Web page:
This is the circuit diagram from the LM1815 datasheet. I understand everything in this circuit except for the two diodes that I have marked with red. They are in a peak-detector circuit, but all of the implementations of peak detectors circuits that I am aware of only use a single diode. I tried adding them to a LT spice simulation but their effect on the output was insignificant.
You’re looking at a block diagram: it is a somewhat abstract depiction of what is going on. The diodes on the block diagram are not literal components. They are blocks, just as the rest of the diagram. They represent a circuit that has two diode drops and conducts in one direction only. The implementation doesn’t have to use diodes.
The op-amps on the block diagram may not be literal op-amps. They can be application-specific gain stages with negative feedback. And so on.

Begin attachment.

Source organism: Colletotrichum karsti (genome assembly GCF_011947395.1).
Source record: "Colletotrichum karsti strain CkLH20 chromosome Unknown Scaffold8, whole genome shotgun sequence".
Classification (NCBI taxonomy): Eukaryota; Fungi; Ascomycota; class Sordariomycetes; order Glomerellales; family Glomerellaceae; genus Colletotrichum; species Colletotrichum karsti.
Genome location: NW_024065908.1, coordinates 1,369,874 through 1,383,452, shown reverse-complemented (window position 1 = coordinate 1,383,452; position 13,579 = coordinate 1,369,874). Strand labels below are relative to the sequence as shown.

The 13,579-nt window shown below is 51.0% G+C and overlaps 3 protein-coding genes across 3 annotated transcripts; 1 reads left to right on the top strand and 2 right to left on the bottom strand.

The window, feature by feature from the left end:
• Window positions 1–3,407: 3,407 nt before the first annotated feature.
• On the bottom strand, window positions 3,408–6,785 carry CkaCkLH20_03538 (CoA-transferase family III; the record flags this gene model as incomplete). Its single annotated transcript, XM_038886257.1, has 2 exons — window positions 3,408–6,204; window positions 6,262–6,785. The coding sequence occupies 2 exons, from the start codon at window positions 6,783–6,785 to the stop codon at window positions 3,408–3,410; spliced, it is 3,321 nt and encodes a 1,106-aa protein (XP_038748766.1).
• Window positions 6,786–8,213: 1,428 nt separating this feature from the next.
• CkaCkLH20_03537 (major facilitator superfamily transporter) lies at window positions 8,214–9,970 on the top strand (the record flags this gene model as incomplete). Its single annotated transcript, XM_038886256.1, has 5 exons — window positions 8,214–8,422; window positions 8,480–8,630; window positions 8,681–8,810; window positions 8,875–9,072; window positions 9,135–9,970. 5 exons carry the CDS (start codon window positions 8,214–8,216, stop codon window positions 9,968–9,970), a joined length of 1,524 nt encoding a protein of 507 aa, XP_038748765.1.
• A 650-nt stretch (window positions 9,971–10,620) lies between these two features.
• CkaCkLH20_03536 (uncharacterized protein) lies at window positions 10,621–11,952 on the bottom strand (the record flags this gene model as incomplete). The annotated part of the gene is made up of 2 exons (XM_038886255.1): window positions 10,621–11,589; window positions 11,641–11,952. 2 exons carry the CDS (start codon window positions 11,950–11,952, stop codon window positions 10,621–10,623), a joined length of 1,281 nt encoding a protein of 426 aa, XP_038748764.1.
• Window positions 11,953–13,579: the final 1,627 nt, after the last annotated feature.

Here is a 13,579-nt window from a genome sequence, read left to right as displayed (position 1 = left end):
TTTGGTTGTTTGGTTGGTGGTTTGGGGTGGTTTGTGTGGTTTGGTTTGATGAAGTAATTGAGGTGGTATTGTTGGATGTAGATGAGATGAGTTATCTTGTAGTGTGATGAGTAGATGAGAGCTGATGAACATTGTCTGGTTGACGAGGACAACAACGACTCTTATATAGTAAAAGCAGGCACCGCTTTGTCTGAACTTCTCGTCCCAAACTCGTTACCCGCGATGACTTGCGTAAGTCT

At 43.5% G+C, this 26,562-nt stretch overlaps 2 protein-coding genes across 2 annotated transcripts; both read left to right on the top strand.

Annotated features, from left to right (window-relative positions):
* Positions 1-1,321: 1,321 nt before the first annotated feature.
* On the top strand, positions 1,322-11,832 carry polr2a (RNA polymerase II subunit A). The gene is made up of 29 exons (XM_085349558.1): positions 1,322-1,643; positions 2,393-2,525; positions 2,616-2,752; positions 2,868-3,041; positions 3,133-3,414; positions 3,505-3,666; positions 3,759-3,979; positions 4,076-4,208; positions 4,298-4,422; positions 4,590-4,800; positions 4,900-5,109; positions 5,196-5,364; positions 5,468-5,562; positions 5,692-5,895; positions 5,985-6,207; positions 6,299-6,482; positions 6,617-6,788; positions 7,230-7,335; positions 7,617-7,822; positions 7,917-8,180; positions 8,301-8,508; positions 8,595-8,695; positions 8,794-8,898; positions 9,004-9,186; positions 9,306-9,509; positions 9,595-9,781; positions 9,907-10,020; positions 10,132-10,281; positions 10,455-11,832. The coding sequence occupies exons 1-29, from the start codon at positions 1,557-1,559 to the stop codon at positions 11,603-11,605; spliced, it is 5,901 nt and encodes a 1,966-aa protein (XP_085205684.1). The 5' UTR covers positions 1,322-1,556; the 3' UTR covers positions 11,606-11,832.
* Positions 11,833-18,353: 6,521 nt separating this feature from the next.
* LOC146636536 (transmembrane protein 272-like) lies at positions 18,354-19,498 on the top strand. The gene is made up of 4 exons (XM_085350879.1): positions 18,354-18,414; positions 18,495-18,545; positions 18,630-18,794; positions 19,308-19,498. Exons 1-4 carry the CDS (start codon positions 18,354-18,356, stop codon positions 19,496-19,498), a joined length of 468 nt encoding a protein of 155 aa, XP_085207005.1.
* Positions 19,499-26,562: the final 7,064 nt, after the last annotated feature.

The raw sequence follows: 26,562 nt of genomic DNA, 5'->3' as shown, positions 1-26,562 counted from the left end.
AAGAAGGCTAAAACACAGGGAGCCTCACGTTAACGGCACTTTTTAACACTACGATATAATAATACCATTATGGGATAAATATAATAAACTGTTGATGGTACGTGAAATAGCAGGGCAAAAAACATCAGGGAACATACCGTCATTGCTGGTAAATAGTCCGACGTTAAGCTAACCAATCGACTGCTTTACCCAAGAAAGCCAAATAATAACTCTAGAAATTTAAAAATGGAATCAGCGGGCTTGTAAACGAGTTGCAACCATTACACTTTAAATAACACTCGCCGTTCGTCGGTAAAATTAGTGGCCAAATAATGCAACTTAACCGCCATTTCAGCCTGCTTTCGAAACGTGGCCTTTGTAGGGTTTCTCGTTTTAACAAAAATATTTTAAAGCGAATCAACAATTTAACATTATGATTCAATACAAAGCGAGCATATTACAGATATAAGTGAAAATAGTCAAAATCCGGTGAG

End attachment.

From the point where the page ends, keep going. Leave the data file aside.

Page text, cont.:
To understand from the block diagram the purpose of the diodes for the zero crossing and peak detector, consider this:
- The peak detector has a decay resistor referenced to 0V (gnd)
- the differential inputs will then be 1 diode drop from 0V.
- this also means the signal input will be active in the region above 1 diode drop below ground
- elsewhere the signal input is clamped above and below ground to limit the range further but the transition of importance is observed as "just" above -0.5V for a low diode current voltage.
Now the "Theory of Operation" in the datasheet ought to make more sense.
How it is done is less important unless you like the nitty-gritty of how to design all these blocks in the diagram with the fewest number of transistors and be reliable.